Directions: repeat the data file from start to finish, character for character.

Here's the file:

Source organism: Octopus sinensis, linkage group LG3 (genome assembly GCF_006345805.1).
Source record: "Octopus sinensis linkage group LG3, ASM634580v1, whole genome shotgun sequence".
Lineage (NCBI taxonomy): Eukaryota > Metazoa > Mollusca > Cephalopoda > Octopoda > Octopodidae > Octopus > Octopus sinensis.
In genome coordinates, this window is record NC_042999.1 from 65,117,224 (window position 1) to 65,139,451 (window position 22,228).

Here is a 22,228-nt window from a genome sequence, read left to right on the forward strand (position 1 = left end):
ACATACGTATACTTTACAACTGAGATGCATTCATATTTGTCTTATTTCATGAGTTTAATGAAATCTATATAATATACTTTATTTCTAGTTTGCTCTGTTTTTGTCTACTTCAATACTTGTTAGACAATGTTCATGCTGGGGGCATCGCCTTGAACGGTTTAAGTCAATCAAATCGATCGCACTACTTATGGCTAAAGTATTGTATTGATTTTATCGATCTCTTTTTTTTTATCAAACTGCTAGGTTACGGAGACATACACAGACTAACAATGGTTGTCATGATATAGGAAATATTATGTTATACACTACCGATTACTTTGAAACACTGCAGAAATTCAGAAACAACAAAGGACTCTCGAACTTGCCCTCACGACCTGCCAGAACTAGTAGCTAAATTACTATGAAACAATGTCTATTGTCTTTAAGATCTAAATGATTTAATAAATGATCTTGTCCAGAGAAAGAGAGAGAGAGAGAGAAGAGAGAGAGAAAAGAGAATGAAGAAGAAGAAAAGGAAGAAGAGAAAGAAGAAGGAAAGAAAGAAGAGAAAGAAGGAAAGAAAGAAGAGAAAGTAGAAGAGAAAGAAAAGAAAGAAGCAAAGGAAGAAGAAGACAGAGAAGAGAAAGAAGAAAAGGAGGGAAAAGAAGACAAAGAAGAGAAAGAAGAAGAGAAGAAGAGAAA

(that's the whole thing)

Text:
Source organism: Octopus sinensis, linkage group LG3 (genome assembly GCF_006345805.1).
Source record: "Octopus sinensis linkage group LG3, ASM634580v1, whole genome shotgun sequence".
Lineage (NCBI taxonomy): Eukaryota > Metazoa > Mollusca > Cephalopoda > Octopoda > Octopodidae > Octopus > Octopus sinensis.
In genome coordinates, this window is record NC_042999.1 from 65,117,224 (window position 1) to 65,139,451 (window position 22,228).

Here is a 22,228-nt window from a genome sequence, read left to right on the forward strand (position 1 = left end):
ACATACGTATACTTTACAACTGAGATGCATTCATATTTGTCTTATTTCATGAGTTTAATGAAATCTATATAATATACTTTATTTCTAGTTTGCTCTGTTTTTGTCTACTTCAATACTTGTTAGACAATGTTCATGCTGGGGGCATCGCCTTGAACGGTTTAAGTCAATCAAATCGATCGCACTACTTATGGCTAAAGTATTGTATTGATTTTATCGATCTCTTTTTTTTTATCAAACTGCTAGGTTACGGAGACATACACAGACTAACAATGGTTGTCATGATATAGGAAATATTATGTTATACACTACCGATTACTTTGAAACACTGCAGAAATTCAGAAACAACAAAGGACTCTCGAACTTGCCCTCACGACCTGCCAGAACTAGTAGCTAAATTACTATGAAACAATGTCTATTGTCTTTAAGATCTAAATGATTTAATAAATGATCTTGTCCAGAGAAAGAGAGAGAGAGAGAGAAGAGAGAGAGAAAAGAGAATGAAGAAGAAGAAAAGGAAGAAGAGAAAGAAGAAGGAAAGAAAGAAGAGAAAGAAGGAAAGAAAGAAGAGAAAGTAGAAGAGAAAGAAAAGAAAGAAGCAAAGGAAGAAGAAGACAGAGAAGAGAAAGAAGAAAAGGAGGGAAAAGAAGACAAAGAAGAGAAAGAAGAAGAGAAGAAGAGAAA